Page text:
Thursday, September 08, 2005

Even Stevens at the close of day one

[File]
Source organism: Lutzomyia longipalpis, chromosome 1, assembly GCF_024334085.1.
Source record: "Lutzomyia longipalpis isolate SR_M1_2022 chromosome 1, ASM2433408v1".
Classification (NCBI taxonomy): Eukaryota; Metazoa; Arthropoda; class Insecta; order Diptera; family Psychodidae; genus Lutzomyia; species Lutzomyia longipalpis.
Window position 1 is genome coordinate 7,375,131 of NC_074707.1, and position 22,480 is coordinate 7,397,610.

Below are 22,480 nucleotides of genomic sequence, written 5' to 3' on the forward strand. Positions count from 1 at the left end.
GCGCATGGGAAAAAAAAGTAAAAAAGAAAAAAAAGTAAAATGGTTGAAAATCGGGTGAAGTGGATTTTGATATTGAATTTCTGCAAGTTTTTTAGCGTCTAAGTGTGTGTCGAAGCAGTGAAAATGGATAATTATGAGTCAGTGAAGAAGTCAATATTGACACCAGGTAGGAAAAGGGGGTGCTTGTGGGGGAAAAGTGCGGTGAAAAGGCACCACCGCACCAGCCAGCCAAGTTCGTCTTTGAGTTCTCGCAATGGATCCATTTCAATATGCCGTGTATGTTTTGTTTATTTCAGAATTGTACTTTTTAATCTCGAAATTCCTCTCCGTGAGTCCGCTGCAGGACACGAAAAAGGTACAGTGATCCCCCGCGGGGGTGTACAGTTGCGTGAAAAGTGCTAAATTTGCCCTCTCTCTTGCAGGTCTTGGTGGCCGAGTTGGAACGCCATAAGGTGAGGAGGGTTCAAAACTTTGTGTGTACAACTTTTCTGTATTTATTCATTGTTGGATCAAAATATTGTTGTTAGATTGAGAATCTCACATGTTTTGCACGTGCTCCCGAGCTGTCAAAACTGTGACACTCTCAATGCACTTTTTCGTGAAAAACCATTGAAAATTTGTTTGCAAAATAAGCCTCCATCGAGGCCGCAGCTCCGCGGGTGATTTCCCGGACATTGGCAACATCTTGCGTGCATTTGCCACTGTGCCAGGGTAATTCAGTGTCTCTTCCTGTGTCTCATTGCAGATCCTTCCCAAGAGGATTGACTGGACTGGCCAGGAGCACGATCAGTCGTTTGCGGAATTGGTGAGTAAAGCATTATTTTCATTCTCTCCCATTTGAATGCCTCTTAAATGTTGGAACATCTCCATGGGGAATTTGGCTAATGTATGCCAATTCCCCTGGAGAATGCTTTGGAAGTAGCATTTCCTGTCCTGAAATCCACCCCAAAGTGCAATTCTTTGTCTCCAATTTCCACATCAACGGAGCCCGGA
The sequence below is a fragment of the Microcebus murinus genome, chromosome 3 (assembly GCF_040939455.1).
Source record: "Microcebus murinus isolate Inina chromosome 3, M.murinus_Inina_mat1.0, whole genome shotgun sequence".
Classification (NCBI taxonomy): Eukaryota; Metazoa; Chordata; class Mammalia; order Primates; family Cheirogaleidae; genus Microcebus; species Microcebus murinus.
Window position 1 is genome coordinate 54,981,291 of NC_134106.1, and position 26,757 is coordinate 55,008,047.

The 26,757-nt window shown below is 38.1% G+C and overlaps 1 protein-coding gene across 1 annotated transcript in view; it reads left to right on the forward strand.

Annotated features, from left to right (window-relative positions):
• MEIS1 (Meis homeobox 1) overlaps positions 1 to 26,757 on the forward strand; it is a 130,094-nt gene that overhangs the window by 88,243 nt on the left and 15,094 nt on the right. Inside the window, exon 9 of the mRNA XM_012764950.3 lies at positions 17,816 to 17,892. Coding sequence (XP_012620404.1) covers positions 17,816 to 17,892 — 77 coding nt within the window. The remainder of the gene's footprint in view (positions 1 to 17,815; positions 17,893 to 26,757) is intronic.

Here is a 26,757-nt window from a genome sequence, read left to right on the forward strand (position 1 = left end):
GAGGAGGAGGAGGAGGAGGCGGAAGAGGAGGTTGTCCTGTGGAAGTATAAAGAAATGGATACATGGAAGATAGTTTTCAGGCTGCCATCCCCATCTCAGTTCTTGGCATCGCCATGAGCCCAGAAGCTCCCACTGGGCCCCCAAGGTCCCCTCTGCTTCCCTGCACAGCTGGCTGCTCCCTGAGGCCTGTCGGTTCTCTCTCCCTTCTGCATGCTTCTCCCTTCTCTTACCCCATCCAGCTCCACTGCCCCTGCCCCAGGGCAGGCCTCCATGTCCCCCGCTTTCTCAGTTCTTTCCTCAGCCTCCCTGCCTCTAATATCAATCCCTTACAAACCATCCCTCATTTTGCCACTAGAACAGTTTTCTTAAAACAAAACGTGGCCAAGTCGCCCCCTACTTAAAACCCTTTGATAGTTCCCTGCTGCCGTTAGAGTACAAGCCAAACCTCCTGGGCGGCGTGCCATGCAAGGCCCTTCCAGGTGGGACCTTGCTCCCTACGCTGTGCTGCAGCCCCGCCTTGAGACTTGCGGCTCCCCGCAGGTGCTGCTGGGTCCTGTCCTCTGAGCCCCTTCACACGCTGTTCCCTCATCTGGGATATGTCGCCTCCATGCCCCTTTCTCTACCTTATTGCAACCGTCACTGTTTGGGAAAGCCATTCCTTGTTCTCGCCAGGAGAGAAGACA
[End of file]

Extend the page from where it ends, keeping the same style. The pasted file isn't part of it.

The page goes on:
Glenn McGrath did practically nothing of note all day, but he may well have delivered the most important blow on day one. Just as Andrew Flintoff threatened to put the game beyond Australia's reach, McGrath got him to play a forcing shot outside the off-stump. The day, however, belonged to Shane Warne whose performances in this series suggest he may have decided this will be his swansong, such is the force with which he has put his stamp on the greatest series in memory. His batting, in particular, seems to have been driven by that desire to leave his mark, not that it was demanded. If he does indeed decide to hang up his boots at the end of the summer (from international cricket, at any rate), it would be a fitting end to a glittering career. He will be disappointed that he chose to pull when he was well within sight of a hundred at Old Trafford, but I suspect he won't mind that if Australia can pull this one out. The other stand outs were the two Andrews in the England camp, Strauss and Flintoff. Despite all that Warne has done, this will be remembered as Flintoff's series. To paraphrase something former Nigerian soccer coach Clement Westerhoff once said about his star striker Rashidi Yekini, stars like Flintoff don't grow on trees. Despite the accomplishments of Cairns, Kallis, Pollock et al, the world has starved for an all-rounder of the same calibre as the great ones of the 1980's. Flintoff could not have chosen a better time to emerge as the force that he is today. - NK


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